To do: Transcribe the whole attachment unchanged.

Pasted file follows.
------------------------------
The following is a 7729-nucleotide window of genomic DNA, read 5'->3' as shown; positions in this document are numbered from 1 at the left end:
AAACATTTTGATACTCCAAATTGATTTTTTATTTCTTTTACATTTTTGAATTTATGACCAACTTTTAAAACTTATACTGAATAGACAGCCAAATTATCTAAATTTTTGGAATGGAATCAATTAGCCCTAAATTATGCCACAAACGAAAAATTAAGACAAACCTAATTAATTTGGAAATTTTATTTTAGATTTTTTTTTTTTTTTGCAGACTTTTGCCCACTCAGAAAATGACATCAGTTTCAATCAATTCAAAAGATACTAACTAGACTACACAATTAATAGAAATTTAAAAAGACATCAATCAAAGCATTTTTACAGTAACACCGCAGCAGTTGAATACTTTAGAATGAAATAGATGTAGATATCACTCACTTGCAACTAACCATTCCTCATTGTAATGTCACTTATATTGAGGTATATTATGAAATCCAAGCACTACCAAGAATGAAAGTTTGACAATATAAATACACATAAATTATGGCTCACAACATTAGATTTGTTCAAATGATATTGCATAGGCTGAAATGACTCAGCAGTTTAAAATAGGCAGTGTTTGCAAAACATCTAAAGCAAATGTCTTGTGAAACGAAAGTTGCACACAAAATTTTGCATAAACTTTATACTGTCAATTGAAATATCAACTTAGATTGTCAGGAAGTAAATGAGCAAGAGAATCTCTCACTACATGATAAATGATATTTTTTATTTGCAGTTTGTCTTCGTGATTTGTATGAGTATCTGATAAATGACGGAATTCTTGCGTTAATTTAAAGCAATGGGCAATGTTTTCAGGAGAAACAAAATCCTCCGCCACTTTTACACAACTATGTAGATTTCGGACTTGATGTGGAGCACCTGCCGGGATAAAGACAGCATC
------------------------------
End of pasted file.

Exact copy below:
The following is a 7729-nucleotide window of genomic DNA, read 5'->3' as shown; positions in this document are numbered from 1 at the left end:
AAACATTTTGATACTCCAAATTGATTTTTTATTTCTTTTACATTTTTGAATTTATGACCAACTTTTAAAACTTATACTGAATAGACAGCCAAATTATCTAAATTTTTGGAATGGAATCAATTAGCCCTAAATTATGCCACAAACGAAAAATTAAGACAAACCTAATTAATTTGGAAATTTTATTTTAGATTTTTTTTTTTTTTTGCAGACTTTTGCCCACTCAGAAAATGACATCAGTTTCAATCAATTCAAAAGATACTAACTAGACTACACAATTAATAGAAATTTAAAAAGACATCAATCAAAGCATTTTTACAGTAACACCGCAGCAGTTGAATACTTTAGAATGAAATAGATGTAGATATCACTCACTTGCAACTAACCATTCCTCATTGTAATGTCACTTATATTGAGGTATATTATGAAATCCAAGCACTACCAAGAATGAAAGTTTGACAATATAAATACACATAAATTATGGCTCACAACATTAGATTTGTTCAAATGATATTGCATAGGCTGAAATGACTCAGCAGTTTAAAATAGGCAGTGTTTGCAAAACATCTAAAGCAAATGTCTTGTGAAACGAAAGTTGCACACAAAATTTTGCATAAACTTTATACTGTCAATTGAAATATCAACTTAGATTGTCAGGAAGTAAATGAGCAAGAGAATCTCTCACTACATGATAAATGATATTTTTTATTTGCAGTTTGTCTTCGTGATTTGTATGAGTATCTGATAAATGACGGAATTCTTGCGTTAATTTAAAGCAATGGGCAATGTTTTCAGGAGAAACAAAATCCTCCGCCACTTTTACACAACTATGTAGATTTCGGACTTGATGTGGAGCACCTGCCGGGATAAAGACAGCATC